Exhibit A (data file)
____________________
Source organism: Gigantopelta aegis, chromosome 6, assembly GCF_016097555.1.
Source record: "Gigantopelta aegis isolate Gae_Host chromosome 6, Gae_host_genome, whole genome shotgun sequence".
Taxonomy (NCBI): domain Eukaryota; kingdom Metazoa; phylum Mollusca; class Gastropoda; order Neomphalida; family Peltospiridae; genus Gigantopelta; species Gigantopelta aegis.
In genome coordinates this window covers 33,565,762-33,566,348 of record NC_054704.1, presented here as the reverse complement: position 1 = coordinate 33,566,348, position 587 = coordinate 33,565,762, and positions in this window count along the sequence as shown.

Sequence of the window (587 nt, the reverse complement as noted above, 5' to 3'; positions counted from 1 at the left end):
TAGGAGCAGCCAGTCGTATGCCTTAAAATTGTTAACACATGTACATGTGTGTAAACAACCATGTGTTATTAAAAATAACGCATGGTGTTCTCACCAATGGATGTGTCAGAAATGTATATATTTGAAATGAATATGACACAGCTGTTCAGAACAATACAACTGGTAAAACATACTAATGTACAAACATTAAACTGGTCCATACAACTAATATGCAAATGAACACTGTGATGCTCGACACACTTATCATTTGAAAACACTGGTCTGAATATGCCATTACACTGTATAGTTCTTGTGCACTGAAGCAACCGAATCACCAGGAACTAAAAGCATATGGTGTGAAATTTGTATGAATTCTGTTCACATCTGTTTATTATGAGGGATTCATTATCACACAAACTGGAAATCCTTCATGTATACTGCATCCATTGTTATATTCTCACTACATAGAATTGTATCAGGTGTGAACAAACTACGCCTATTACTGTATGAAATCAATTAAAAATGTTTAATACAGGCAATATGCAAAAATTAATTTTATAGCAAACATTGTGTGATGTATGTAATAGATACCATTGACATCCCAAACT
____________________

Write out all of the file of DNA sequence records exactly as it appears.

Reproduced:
Source organism: Gigantopelta aegis, chromosome 6, assembly GCF_016097555.1.
Source record: "Gigantopelta aegis isolate Gae_Host chromosome 6, Gae_host_genome, whole genome shotgun sequence".
Taxonomy (NCBI): domain Eukaryota; kingdom Metazoa; phylum Mollusca; class Gastropoda; order Neomphalida; family Peltospiridae; genus Gigantopelta; species Gigantopelta aegis.
In genome coordinates this window covers 33,565,762-33,566,348 of record NC_054704.1, presented here as the reverse complement: position 1 = coordinate 33,566,348, position 587 = coordinate 33,565,762, and positions in this window count along the sequence as shown.

Sequence of the window (587 nt, the reverse complement as noted above, 5' to 3'; positions counted from 1 at the left end):
TAGGAGCAGCCAGTCGTATGCCTTAAAATTGTTAACACATGTACATGTGTGTAAACAACCATGTGTTATTAAAAATAACGCATGGTGTTCTCACCAATGGATGTGTCAGAAATGTATATATTTGAAATGAATATGACACAGCTGTTCAGAACAATACAACTGGTAAAACATACTAATGTACAAACATTAAACTGGTCCATACAACTAATATGCAAATGAACACTGTGATGCTCGACACACTTATCATTTGAAAACACTGGTCTGAATATGCCATTACACTGTATAGTTCTTGTGCACTGAAGCAACCGAATCACCAGGAACTAAAAGCATATGGTGTGAAATTTGTATGAATTCTGTTCACATCTGTTTATTATGAGGGATTCATTATCACACAAACTGGAAATCCTTCATGTATACTGCATCCATTGTTATATTCTCACTACATAGAATTGTATCAGGTGTGAACAAACTACGCCTATTACTGTATGAAATCAATTAAAAATGTTTAATACAGGCAATATGCAAAAATTAATTTTATAGCAAACATTGTGTGATGTATGTAATAGATACCATTGACATCCCAAACT